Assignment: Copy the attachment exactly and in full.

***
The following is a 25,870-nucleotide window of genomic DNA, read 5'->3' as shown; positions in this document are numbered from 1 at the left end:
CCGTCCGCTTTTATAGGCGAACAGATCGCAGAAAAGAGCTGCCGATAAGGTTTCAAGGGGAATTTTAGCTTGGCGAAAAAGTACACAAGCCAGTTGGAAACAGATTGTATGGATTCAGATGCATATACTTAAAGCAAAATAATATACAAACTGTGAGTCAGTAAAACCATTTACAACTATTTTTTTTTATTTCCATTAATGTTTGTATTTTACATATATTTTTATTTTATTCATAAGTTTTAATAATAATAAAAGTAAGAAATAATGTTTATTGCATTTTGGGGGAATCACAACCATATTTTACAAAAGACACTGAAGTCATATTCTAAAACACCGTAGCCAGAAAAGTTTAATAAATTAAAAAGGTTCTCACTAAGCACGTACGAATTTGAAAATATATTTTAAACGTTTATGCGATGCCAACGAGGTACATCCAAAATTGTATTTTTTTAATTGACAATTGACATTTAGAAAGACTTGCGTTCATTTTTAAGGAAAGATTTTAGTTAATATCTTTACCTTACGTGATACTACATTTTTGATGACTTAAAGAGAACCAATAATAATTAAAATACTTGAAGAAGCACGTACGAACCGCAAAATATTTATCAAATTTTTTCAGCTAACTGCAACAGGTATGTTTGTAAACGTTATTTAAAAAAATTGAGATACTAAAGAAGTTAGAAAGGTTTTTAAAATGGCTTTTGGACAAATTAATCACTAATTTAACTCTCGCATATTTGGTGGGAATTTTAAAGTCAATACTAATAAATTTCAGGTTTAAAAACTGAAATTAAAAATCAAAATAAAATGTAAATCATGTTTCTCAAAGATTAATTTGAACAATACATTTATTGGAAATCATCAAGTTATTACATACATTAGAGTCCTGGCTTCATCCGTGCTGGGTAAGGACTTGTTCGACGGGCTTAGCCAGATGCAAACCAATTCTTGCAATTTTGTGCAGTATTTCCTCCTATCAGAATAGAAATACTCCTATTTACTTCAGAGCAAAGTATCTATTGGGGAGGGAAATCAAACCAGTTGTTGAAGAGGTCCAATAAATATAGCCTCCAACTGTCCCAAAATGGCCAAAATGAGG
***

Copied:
The following is a 25,870-nucleotide window of genomic DNA, read 5'->3' as shown; positions in this document are numbered from 1 at the left end:
CCGTCCGCTTTTATAGGCGAACAGATCGCAGAAAAGAGCTGCCGATAAGGTTTCAAGGGGAATTTTAGCTTGGCGAAAAAGTACACAAGCCAGTTGGAAACAGATTGTATGGATTCAGATGCATATACTTAAAGCAAAATAATATACAAACTGTGAGTCAGTAAAACCATTTACAACTATTTTTTTTTATTTCCATTAATGTTTGTATTTTACATATATTTTTATTTTATTCATAAGTTTTAATAATAATAAAAGTAAGAAATAATGTTTATTGCATTTTGGGGGAATCACAACCATATTTTACAAAAGACACTGAAGTCATATTCTAAAACACCGTAGCCAGAAAAGTTTAATAAATTAAAAAGGTTCTCACTAAGCACGTACGAATTTGAAAATATATTTTAAACGTTTATGCGATGCCAACGAGGTACATCCAAAATTGTATTTTTTTAATTGACAATTGACATTTAGAAAGACTTGCGTTCATTTTTAAGGAAAGATTTTAGTTAATATCTTTACCTTACGTGATACTACATTTTTGATGACTTAAAGAGAACCAATAATAATTAAAATACTTGAAGAAGCACGTACGAACCGCAAAATATTTATCAAATTTTTTCAGCTAACTGCAACAGGTATGTTTGTAAACGTTATTTAAAAAAATTGAGATACTAAAGAAGTTAGAAAGGTTTTTAAAATGGCTTTTGGACAAATTAATCACTAATTTAACTCTCGCATATTTGGTGGGAATTTTAAAGTCAATACTAATAAATTTCAGGTTTAAAAACTGAAATTAAAAATCAAAATAAAATGTAAATCATGTTTCTCAAAGATTAATTTGAACAATACATTTATTGGAAATCATCAAGTTATTACATACATTAGAGTCCTGGCTTCATCCGTGCTGGGTAAGGACTTGTTCGACGGGCTTAGCCAGATGCAAACCAATTCTTGCAATTTTGTGCAGTATTTCCTCCTATCAGAATAGAAATACTCCTATTTACTTCAGAGCAAAGTATCTATTGGGGAGGGAAATCAAACCAGTTGTTGAAGAGGTCCAATAAATATAGCCTCCAACTGTCCCAAAATGGCCAAAATGAGG